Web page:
Reset Profile Manager in OS X El Capitan

If you’ve needed to fully reset Profile Manager and you’re running OS X El Capitan and the server app version 5.1.5, you’ll not find a whole lot of information. Luckily the process is almost exactly the same as outlined for Mavericks in this official Apple support page. We only have to change the last line, because the shell script it refers to has moved in El Capitan. Follow these steps to fully reset the Profile Manager:

sudo serveradmin stop devicemgr
sudo serverctl disable
sudo serverctl disable
sudo mv /Library/Server/ProfileManager/Config/ServiceData/Data/PostgreSQL ~/.Trash
sudo mv /Library/Server/ProfileManager/Config/ServiceData/Data/backup ~/.Trash
sudo /Applications/

I hope this helps you out. Let me know if there are any problems.

Executing an arbitrary function from a PHP file on pfSense

I accidentally overwrote the bind service’s startup script in /usr/local/etc/rc.d/. I had no backup, and I couldn’t remember the contents of the file. I had a look at the pfSense github packages repository and had a look through the bind section. I found which had a function called bind_write_rcfile(). I toyed around with the idea of copying and pasting the code by hand, replacing the variables with their values (or what I thought were the values). I remembered that pfSense has a developer shell which allows you to execute PHP code. You type in the PHP and then type exec and press enter. The code gets executed. Yay. I required_once('') and then pressed enter, then typed exec and again pressed enter. I jumped into the shell and checked the contents of the file, and hey presto! it was fixed.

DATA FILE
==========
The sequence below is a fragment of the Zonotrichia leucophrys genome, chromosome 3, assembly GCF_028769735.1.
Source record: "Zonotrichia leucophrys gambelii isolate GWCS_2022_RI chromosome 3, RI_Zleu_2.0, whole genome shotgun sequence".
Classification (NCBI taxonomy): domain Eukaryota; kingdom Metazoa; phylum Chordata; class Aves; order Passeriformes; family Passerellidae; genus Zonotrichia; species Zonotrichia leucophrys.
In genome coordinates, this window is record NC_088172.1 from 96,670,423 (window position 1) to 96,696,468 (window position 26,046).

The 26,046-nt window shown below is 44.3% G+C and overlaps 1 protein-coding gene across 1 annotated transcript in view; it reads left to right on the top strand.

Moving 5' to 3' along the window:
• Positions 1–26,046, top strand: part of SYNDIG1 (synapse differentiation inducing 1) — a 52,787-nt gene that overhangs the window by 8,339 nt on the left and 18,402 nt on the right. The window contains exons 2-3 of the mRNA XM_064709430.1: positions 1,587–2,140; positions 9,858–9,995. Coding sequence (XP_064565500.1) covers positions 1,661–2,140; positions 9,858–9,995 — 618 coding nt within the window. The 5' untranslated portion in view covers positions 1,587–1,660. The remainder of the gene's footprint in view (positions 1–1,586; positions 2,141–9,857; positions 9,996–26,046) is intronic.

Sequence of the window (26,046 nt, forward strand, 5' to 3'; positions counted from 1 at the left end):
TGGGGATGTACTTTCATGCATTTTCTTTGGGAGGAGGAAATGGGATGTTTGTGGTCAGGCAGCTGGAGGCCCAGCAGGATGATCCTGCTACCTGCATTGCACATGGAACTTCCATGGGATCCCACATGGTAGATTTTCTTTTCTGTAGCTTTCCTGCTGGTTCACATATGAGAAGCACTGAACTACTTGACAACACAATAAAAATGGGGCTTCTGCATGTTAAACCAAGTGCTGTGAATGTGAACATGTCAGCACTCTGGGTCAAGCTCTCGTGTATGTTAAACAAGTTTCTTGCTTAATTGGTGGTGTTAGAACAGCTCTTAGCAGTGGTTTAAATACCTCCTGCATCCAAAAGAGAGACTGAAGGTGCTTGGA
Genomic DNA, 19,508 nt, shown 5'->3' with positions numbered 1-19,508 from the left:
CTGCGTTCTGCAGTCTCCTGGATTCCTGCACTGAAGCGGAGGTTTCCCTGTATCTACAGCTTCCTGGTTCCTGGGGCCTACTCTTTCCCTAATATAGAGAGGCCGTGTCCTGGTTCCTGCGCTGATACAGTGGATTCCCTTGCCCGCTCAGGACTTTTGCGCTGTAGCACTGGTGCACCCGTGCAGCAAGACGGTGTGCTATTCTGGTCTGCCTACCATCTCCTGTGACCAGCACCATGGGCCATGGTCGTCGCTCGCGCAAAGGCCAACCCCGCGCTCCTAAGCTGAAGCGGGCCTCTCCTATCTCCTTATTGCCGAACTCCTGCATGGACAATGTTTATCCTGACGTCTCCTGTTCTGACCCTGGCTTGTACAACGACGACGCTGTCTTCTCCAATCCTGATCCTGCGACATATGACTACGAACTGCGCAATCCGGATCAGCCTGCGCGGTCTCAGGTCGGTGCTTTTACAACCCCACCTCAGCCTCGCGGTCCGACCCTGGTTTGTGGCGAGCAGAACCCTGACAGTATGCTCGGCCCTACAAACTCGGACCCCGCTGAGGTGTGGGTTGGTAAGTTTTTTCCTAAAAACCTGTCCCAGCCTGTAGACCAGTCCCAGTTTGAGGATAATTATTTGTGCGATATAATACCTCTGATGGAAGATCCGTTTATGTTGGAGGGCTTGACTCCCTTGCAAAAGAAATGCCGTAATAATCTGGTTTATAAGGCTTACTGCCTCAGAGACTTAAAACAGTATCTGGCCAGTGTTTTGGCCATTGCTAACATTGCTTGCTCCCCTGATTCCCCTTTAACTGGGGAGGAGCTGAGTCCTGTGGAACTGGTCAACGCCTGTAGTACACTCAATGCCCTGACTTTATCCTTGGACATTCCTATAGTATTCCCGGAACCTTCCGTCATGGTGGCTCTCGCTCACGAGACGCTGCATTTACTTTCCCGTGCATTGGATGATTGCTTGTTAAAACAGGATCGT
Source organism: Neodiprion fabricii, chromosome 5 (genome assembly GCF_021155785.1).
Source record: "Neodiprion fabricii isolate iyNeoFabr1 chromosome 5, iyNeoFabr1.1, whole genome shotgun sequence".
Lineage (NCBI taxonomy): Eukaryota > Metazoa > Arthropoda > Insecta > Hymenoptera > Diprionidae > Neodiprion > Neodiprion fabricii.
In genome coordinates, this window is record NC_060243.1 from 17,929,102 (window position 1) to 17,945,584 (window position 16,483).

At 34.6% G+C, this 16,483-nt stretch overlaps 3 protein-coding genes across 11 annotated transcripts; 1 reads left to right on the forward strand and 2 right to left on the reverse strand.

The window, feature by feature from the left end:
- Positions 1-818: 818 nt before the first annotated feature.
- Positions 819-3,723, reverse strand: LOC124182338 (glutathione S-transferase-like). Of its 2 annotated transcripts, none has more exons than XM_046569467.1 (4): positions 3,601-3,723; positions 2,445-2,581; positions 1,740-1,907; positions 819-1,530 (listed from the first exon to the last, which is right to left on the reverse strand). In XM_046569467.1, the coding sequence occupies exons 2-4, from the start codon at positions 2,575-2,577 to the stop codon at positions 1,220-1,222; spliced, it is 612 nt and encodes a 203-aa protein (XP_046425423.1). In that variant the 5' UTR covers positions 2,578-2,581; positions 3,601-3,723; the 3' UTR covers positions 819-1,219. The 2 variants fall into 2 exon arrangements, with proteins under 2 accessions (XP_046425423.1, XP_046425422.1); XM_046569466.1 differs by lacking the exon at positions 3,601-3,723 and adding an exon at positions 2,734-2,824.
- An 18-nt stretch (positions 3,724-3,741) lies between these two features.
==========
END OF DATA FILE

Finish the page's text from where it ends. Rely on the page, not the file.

This post is for my future reference. I hope it helps you too!

Going Up Quickly


Time-saving Bash Techniques

If you are a nerd and love hacking away at your UNIX-like machine’s command line, then chances are you know that things can get really repetitive very quickly. One of my pet peeves is changing-directory upwards towards the root directory by typing cd ../../ or some such command. Some people alias two dots to the cd command to go up one level, 3 dots to go up 3 levels, or whatever. To me this is clunky. I wanted something more flexible. So up was born. up is a Bash function that takes one argument: the number of directories you want to go up. If you do not specify an argument, up will take you up one directory.

So if you are at /this/really/deep/directory/looking/around, instead of typing lots of dots and slashes to get to /this/really/deep, just type up 3. Simple and Quick. Unless you are really, really deep, you’ll probably only ever have to type a maximum of 5 keystrokes to go up to any level, whereas with cd, you’ll have to type ../ as many times as levels you want to go up. That’s at least 6 (5 if you leave off the trailing slash) if you want to go up only one level. There’s some Big-O notation just waiting to happen from that scenario.

Check out the code:

Include that in your .bashrc.